Learn the Facts about Modifier 57

by | Published on Nov 15, 2016 | Medical Billing

Learn Facts About Modifier
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Coding experts in established medical coding companies are well-versed in the use of various modifiers to comply with industry guidelines. Simple two-character designators that indicate how the code for the procedure or service should be applied for the claim, modifiers add accuracy and precision for recording the patient encounter. Some modifiers increase or decrease reimbursement while others are only informational. If used incorrectly, they can lead to denials, payer scrutiny and audits, refunds, and penalties. It is found that physicians are confused about certain modifiers, especially those that involve reimbursement. One example is modifier 57.

Modifier 57 describes the Decision for Surgery: indicates that an Evaluation and Management (E/M) service resulted in the initial decision to perform surgery either the day before a major surgery (90 day global) or the day of a major surgery.

This has led to the belief that this is just a modifier that signals a decision for surgery. A recent AAPC report focused on clearing the confusion and clarifies that modifier 57 should be used when the physician determines the need for any major procedure, regardless of whether it surgical or non-surgical.

Private payers go by the guidelines of the Centers for Medicare & Medicaid Services (CMS) with regard to the definition of minor and major procedures. A major procedure is defined as a procedure with 90 global days. Medicare contractors are required to pay for an evaluation and management (E/M) service on the day of or on the day before a procedure with a 90-day global surgical period if CPT modifier 57 is used to indicate that the service resulted in the decision to perform the procedure. An E/M service that takes place prior to the decision for surgery or the E/M service at which the decision for surgery is made is not bundled to the surgery payment.

Points to note:

  • An initial evaluation prior to a major surgical procedure is always payable.
  • Modifier 57 should be appended to any E/M service on the day of or the day before a major surgical procedure when the E/M service results in the decision to perform surgery. This informs the payer that the physician determined the surgery was appropriate and medically necessary.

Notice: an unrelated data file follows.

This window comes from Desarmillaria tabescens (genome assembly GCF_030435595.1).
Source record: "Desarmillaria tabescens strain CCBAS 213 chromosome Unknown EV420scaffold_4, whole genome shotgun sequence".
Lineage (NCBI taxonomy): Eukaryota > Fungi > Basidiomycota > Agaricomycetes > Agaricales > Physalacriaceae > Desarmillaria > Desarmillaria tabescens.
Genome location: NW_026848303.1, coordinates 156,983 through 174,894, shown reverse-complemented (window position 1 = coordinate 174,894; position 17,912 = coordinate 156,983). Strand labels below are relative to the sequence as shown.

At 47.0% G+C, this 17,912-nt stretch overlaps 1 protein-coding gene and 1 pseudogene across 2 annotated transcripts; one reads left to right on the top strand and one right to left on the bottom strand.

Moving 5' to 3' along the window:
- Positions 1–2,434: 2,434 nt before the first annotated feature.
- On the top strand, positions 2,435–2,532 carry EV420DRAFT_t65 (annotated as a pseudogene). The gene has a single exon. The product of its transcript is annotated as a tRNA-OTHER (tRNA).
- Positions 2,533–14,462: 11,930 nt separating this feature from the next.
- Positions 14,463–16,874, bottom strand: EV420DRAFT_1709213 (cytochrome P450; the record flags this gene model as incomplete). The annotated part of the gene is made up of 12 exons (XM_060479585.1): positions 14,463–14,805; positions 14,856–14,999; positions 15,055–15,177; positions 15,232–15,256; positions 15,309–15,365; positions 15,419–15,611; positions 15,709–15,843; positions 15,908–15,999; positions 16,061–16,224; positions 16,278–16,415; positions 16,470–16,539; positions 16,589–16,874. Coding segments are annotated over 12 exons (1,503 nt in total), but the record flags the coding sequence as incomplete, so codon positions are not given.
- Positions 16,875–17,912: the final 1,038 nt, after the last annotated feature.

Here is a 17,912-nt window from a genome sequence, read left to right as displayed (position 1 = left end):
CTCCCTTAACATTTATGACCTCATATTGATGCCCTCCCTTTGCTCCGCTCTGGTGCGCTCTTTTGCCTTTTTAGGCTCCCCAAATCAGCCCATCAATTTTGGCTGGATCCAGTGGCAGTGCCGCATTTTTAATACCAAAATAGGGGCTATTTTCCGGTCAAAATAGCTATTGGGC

• Modifier 57 should be appended only to the E/M procedure code.

Modifier 57 can be appended to an initial hospital visit on the day of an emergency surgery. For instance, suppose a surgeon sees a patient, appropriately documents the encounter, and recommends a laparoscopic appendectomy (CPT 44970, 90-day global period) be performed later that day. In this case:

  • The E/M visit resulted in the initial decision to have surgery and is therefore separately payable
  • It is appropriate to use CPT modifier 57 in this case.

Another example is non-surgical fracture care which has a 90-day global period. Closed treatment of a clavicle fracture, (both CPT 23505-with manipulation, and CPT 23500-without manipulation), is not a “surgical” procedure, but is a major procedure that has a 90-day global period. In this case, when properly documented, separate payment of an E/M service with modifier 57 is appropriate.

Modifier 57 should not be:

  • Appended to a surgical procedure code
  • Appended to an E/M procedure code performed the same day as a minor surgery. If the decision to perform a minor procedure is made immediately before the service, it is regarded as a routine preoperative service and is not billable in addition to the procedure
  • Reported on the day of surgery for a preplanned or prescheduled surgery
  • Reported on the day of surgery if this procedure is one that will be performed in multiple sessions or stages
  • Reported on the E/M for the decision for surgery if the surgery is scheduled later than the day after the E/M service

To avoid confusion related to code and modifier use, most physicians opt to rely on expert medical coding services. With CMS increasing scrutiny about modifier use, such support is crucial to help physicians avoid misunderstandings and file medical billing claims correctly.

Meghann Drella

Meghann Drella possesses a profound understanding of ICD-10-CM and CPT requirements and procedures, actively participating in continuing education to stay abreast of any industry changes.

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